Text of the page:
The mid-1960s began to reflect the student activism that grew and came to dominate. A. S. Vice President Bob Swaim wrote an essay on "The New Student" in 1965; he believed the nature of students had changed and colleges need to change to meet their needs. I remember a student senate meeting in 1966 when Students for a Democratic Society were requesting approval of their charter. There was some verbal sparring over the nature of the organization’s purpose and leadership structure. I remember the A. S. President Gary Wartik saying, "Well, if you don’t like the way we do things here, why don’t you run for office." Anyway, they did. I ran for A. S. President that semester with Chris Latham as my Vice President; interestingly, so did Paul Shinoff and Syl Rogers. The general election resulted in a run-off and received a lot of publicity—"traditional student government" vs. "the new student." Amazingly, about 60% of the student body voted in that election, and Latham and I won by only 92 votes. In my administration, I appointed Shinoff, Rogers, and a number of their supporters to important positions in student government; it impressed me that they had gotten twice as many votes as any past president who’d been elected.
The war in Vietnam was getting and looming larger. In Spring of 1967, it seemed most students still supported the war. I remember a girl I knew crying in the cafeteria one day and was told her boyfriend had been killed in Vietnam; he was a Sigma Chi and the first person I knew to die there. When Vice President Hubert Humphrey spoke on campus about the aerospace industry, besides all the secret service agents on campus, I remember a small group of students were protesting about the war with very little support from the thousands of other students there. Student sentiment had not changed yet.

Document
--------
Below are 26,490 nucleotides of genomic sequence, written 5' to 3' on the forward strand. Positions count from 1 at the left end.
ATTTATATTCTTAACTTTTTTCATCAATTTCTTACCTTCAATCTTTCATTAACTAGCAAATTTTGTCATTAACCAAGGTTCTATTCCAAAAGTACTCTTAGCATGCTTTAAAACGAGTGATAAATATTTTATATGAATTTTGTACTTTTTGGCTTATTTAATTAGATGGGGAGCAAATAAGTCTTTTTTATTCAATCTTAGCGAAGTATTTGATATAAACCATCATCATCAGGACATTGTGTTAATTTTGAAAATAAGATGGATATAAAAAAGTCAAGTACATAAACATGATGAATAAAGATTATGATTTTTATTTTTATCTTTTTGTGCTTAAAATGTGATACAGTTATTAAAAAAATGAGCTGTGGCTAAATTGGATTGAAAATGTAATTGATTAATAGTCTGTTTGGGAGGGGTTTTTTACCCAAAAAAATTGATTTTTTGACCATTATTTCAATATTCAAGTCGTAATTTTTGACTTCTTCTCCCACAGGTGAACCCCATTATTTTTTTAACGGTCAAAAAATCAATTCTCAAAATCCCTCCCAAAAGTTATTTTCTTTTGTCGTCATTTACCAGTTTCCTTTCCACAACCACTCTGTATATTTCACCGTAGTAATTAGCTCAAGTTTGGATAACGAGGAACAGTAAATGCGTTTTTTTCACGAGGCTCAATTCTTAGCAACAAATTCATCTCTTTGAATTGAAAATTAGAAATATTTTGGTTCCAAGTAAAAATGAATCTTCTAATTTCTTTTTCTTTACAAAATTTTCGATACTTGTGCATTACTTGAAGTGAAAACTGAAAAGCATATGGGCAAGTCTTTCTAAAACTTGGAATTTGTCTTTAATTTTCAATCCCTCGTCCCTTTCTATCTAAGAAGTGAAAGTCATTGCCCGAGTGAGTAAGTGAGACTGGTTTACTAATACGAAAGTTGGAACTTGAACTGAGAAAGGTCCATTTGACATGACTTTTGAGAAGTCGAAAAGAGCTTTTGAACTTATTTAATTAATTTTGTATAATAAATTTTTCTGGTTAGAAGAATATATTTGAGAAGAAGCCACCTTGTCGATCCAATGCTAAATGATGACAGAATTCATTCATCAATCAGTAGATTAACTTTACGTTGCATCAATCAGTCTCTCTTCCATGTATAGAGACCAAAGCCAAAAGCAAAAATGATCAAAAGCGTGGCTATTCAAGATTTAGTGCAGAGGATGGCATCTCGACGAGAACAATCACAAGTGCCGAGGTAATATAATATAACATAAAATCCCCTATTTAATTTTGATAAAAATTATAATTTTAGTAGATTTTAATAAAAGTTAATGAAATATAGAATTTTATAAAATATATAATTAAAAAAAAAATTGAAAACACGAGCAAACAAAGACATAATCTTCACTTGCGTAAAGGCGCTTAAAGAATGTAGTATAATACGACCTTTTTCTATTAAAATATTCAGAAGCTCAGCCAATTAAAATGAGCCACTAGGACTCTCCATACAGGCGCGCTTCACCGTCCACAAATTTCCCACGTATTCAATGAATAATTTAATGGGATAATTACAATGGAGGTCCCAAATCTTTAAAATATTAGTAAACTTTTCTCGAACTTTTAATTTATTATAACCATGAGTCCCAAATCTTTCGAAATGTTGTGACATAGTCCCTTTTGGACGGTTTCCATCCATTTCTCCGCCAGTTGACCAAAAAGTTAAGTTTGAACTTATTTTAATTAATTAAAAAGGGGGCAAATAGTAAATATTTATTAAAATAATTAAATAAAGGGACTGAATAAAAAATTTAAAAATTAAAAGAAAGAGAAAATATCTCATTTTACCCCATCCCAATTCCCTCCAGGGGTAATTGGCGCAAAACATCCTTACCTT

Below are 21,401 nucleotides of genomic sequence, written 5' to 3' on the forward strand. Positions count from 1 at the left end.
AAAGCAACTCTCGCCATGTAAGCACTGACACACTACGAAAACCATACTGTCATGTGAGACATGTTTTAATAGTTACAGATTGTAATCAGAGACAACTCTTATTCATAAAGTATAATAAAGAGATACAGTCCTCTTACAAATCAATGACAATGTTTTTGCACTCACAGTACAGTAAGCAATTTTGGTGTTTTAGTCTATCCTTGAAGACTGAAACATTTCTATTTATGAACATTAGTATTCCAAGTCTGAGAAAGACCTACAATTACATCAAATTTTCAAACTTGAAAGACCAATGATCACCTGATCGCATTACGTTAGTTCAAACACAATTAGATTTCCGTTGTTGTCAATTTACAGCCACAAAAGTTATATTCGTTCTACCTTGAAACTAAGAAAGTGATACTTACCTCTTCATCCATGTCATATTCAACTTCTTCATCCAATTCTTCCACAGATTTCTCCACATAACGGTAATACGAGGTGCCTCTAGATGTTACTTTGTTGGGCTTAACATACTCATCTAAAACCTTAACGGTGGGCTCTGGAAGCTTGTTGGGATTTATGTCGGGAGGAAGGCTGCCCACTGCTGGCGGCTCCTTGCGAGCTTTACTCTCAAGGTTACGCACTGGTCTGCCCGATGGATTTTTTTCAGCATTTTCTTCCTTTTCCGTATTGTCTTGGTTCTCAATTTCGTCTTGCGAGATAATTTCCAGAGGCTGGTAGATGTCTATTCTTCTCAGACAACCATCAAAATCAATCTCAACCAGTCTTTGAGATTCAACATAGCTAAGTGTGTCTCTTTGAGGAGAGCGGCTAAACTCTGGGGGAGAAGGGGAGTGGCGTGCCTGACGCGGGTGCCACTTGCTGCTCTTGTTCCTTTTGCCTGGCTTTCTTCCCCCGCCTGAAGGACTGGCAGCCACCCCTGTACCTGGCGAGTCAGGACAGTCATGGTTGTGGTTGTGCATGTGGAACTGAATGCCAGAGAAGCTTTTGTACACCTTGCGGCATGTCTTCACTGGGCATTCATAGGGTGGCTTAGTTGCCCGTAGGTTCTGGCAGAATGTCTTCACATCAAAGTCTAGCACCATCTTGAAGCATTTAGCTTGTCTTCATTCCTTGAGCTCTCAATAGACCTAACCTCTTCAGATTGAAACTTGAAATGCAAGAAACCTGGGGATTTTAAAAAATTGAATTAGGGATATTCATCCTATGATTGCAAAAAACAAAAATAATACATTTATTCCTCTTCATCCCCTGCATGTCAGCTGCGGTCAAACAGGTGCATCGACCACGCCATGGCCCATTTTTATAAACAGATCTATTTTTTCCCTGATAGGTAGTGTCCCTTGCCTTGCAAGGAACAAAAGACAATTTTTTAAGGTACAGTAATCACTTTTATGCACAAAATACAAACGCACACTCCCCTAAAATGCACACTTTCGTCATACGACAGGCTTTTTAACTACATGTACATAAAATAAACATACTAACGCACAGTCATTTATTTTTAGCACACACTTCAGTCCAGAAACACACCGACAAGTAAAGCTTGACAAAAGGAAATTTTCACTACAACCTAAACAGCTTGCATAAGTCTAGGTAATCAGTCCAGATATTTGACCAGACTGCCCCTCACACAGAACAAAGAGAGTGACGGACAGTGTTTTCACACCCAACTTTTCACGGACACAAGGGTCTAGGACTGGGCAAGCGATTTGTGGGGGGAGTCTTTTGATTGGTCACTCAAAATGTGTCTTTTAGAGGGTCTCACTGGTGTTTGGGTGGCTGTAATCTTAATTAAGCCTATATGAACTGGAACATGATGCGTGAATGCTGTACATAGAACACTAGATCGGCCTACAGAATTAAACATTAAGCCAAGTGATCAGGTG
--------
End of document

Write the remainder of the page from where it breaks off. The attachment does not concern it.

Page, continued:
One of my greatest memories of life in the Valley in the 1960s is the knowledge that the San Fernando Valley was third on the Soviet list of first-strike targets in a nuclear war. I heard this "fact" in a public lecture on the Valley's place in the aerospace and missile defense system and assumed it was true; many times in the Sepulveda drive-in we'd see the sky above Chatsworth light up with the Nike rocket testing. At that time the electronics for the whole space and missile program was in our valley. Remember that the Cuban Missile Crisis was in October of 1962. I learned at another lecture on nuclear weapons that in our valley, surrounded by mountains all around, it would only take a 10-megaton bomb to level everything. Anyway, we lived with that reality and I think it gave me a certain hedonism that lingers with me even today.
In August of 1967, I got on a bus and went off to Iowa. I told some of the guys in the dormitory I lived in about how the Valley was the third Soviet target and that I was so relieved to be in now living safely in Iowa. Everybody laughed, and then told me that Iowa City was first on the list—the communications center for the Strategic Air Command was only fifteen miles from campus.